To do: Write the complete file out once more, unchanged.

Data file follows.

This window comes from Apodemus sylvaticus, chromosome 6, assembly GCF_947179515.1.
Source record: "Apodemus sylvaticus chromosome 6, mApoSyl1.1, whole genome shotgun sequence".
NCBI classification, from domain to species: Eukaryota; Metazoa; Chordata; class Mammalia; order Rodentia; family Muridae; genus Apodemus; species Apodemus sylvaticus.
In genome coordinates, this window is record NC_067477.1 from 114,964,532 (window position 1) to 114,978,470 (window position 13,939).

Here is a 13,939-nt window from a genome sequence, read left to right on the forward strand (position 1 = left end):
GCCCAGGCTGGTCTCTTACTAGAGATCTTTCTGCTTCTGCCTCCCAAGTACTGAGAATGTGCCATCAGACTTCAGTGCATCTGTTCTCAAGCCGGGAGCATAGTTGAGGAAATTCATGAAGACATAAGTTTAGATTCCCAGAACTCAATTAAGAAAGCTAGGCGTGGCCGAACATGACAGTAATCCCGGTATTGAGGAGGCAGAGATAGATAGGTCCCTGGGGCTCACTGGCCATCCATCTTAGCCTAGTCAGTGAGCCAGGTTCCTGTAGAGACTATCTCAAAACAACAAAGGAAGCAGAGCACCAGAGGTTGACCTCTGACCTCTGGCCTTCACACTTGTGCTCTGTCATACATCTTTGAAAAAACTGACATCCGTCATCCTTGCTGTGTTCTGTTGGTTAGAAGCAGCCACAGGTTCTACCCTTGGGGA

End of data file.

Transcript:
This window comes from Apodemus sylvaticus, chromosome 6, assembly GCF_947179515.1.
Source record: "Apodemus sylvaticus chromosome 6, mApoSyl1.1, whole genome shotgun sequence".
NCBI classification, from domain to species: Eukaryota; Metazoa; Chordata; class Mammalia; order Rodentia; family Muridae; genus Apodemus; species Apodemus sylvaticus.
In genome coordinates, this window is record NC_067477.1 from 114,964,532 (window position 1) to 114,978,470 (window position 13,939).

Here is a 13,939-nt window from a genome sequence, read left to right on the forward strand (position 1 = left end):
GCCCAGGCTGGTCTCTTACTAGAGATCTTTCTGCTTCTGCCTCCCAAGTACTGAGAATGTGCCATCAGACTTCAGTGCATCTGTTCTCAAGCCGGGAGCATAGTTGAGGAAATTCATGAAGACATAAGTTTAGATTCCCAGAACTCAATTAAGAAAGCTAGGCGTGGCCGAACATGACAGTAATCCCGGTATTGAGGAGGCAGAGATAGATAGGTCCCTGGGGCTCACTGGCCATCCATCTTAGCCTAGTCAGTGAGCCAGGTTCCTGTAGAGACTATCTCAAAACAACAAAGGAAGCAGAGCACCAGAGGTTGACCTCTGACCTCTGGCCTTCACACTTGTGCTCTGTCATACATCTTTGAAAAAACTGACATCCGTCATCCTTGCTGTGTTCTGTTGGTTAGAAGCAGCCACAGGTTCTACCCTTGGGGA